Gender Roles Of The Nineteenth Century Essay

808 Words Oct 20th, 2016 4 Pages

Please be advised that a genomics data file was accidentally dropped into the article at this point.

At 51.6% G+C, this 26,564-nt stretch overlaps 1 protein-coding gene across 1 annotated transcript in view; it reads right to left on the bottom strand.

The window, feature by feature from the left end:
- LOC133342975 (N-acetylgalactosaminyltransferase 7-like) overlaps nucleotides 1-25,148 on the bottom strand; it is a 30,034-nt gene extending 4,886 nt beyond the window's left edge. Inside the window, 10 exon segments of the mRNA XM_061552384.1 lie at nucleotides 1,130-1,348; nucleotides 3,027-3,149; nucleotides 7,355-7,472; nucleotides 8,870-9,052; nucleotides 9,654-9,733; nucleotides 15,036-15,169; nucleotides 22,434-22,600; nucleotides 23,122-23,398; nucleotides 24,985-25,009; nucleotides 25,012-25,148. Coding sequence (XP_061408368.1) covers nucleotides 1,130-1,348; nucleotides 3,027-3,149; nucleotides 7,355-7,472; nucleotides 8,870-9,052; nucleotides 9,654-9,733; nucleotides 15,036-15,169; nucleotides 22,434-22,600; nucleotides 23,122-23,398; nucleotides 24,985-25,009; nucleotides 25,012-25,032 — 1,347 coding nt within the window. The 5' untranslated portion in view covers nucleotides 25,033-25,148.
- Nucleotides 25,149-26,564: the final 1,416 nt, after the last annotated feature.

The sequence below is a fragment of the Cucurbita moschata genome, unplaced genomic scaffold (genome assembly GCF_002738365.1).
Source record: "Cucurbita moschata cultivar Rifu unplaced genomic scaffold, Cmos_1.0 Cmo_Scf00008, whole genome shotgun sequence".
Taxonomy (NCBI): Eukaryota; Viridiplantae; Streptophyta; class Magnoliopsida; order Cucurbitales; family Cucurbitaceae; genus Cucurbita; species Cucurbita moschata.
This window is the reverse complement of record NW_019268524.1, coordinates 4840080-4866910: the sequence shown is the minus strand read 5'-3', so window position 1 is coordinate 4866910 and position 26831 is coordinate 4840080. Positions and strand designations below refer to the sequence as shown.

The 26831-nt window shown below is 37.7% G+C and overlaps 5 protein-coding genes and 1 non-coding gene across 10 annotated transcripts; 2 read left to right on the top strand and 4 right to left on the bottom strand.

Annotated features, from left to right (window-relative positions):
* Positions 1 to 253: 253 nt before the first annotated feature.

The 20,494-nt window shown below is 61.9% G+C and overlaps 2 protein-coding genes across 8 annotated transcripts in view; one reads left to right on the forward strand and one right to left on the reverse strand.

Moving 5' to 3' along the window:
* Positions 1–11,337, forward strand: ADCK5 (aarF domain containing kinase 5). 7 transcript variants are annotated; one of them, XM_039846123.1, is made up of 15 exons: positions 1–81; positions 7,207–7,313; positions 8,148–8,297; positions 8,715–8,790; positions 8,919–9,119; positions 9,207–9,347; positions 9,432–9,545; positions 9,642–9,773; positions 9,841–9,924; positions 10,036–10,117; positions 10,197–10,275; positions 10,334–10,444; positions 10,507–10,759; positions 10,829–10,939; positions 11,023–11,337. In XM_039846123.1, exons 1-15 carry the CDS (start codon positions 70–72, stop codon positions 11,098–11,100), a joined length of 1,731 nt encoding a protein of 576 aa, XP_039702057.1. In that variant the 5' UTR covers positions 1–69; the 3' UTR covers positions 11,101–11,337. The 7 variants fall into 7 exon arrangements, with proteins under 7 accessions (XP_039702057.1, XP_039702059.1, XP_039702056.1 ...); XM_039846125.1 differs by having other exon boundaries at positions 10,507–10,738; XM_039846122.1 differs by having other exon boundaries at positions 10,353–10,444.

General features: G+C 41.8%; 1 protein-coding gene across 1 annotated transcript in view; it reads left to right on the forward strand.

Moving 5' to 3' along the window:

The nineteenth century was a complicated time for women and music. Men imposed patriarchal gender roles onto the rules of music, inhibiting women from breaking into the field of music by forcing upon them a list of “do’s and don’ts.” If a woman follows all of these rules, she may be finally acknowledged by her male peers as an “accomplished woman.” One woman in particular who had been affected by these constraints on her creativity was Amy Beach, a musical prodigy. Despite Beach’s restrictions, she was able to both adhere to her societal roles of the time while also pushing past her limits, becoming much more than just an “accomplished woman.” So what exactly is an accomplished woman? This title seems to compliment women, but in nineteenth century society, it had a much different meaning. To become accomplished meant for a woman to follow a series of social rules constructed by males of the time. The goal of all this: to find a husband. Among these rules included guidelines on specific ways to talk and act, as well as outlining what hobbies were acceptable and unacceptable for a woman to be practicing in the eyes of her male peers. Accepted hobbies included painting, sewing, and most notably, music. Not any music was given the green light for women, however. String instruments were thought to be too much movement for a woman and the act of blowing into an instrument was deemed unladylike. All that was left was the piano. It did not require blowing, nor did it require…

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